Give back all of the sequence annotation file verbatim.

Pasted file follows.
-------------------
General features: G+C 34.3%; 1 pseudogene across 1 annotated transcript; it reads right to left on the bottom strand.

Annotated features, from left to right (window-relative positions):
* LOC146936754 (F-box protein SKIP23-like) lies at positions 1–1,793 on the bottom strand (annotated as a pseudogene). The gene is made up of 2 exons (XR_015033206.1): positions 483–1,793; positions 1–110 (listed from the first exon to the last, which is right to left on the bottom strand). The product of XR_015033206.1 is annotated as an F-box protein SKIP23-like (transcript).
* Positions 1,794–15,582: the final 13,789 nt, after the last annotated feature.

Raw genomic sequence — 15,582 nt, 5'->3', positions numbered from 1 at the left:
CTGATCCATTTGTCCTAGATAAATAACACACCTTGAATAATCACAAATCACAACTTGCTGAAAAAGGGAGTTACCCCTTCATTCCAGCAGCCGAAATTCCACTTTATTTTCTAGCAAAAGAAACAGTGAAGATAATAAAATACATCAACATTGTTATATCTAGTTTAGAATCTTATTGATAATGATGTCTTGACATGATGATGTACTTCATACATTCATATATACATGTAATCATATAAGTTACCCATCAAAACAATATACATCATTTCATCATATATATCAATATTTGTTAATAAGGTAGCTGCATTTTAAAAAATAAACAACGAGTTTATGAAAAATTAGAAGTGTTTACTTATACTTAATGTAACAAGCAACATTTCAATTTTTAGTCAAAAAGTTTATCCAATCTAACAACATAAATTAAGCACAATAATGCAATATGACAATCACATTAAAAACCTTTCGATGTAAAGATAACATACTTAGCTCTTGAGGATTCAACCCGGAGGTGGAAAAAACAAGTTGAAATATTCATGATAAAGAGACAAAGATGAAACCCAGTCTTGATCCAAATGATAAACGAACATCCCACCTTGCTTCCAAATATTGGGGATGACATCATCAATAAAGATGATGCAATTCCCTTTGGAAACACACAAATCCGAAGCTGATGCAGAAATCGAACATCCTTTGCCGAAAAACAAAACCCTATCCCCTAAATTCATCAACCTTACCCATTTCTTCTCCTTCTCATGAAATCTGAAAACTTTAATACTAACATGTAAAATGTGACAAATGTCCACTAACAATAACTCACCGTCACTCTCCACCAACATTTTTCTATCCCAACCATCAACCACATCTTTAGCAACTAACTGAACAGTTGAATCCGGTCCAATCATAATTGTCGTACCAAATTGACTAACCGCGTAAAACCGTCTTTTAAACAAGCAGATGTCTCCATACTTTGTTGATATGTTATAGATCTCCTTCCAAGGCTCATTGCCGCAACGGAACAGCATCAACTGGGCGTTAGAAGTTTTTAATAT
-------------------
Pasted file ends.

General features: G+C 34.3%; 1 pseudogene across 1 annotated transcript; it reads right to left on the bottom strand.

Annotated features, from left to right (window-relative positions):
* LOC146936754 (F-box protein SKIP23-like) lies at positions 1–1,793 on the bottom strand (annotated as a pseudogene). The gene is made up of 2 exons (XR_015033206.1): positions 483–1,793; positions 1–110 (listed from the first exon to the last, which is right to left on the bottom strand). The product of XR_015033206.1 is annotated as an F-box protein SKIP23-like (transcript).
* Positions 1,794–15,582: the final 13,789 nt, after the last annotated feature.

Raw genomic sequence — 15,582 nt, 5'->3', positions numbered from 1 at the left:
CTGATCCATTTGTCCTAGATAAATAACACACCTTGAATAATCACAAATCACAACTTGCTGAAAAAGGGAGTTACCCCTTCATTCCAGCAGCCGAAATTCCACTTTATTTTCTAGCAAAAGAAACAGTGAAGATAATAAAATACATCAACATTGTTATATCTAGTTTAGAATCTTATTGATAATGATGTCTTGACATGATGATGTACTTCATACATTCATATATACATGTAATCATATAAGTTACCCATCAAAACAATATACATCATTTCATCATATATATCAATATTTGTTAATAAGGTAGCTGCATTTTAAAAAATAAACAACGAGTTTATGAAAAATTAGAAGTGTTTACTTATACTTAATGTAACAAGCAACATTTCAATTTTTAGTCAAAAAGTTTATCCAATCTAACAACATAAATTAAGCACAATAATGCAATATGACAATCACATTAAAAACCTTTCGATGTAAAGATAACATACTTAGCTCTTGAGGATTCAACCCGGAGGTGGAAAAAACAAGTTGAAATATTCATGATAAAGAGACAAAGATGAAACCCAGTCTTGATCCAAATGATAAACGAACATCCCACCTTGCTTCCAAATATTGGGGATGACATCATCAATAAAGATGATGCAATTCCCTTTGGAAACACACAAATCCGAAGCTGATGCAGAAATCGAACATCCTTTGCCGAAAAACAAAACCCTATCCCCTAAATTCATCAACCTTACCCATTTCTTCTCCTTCTCATGAAATCTGAAAACTTTAATACTAACATGTAAAATGTGACAAATGTCCACTAACAATAACTCACCGTCACTCTCCACCAACATTTTTCTATCCCAACCATCAACCACATCTTTAGCAACTAACTGAACAGTTGAATCCGGTCCAATCATAATTGTCGTACCAAATTGACTAACCGCGTAAAACCGTCTTTTAAACAAGCAGATGTCTCCATACTTTGTTGATATGTTATAGATCTCCTTCCAAGGCTCATTGCCGCAACGGAACAGCATCAACTGGGCGTTAGAAGTTTTTAATAT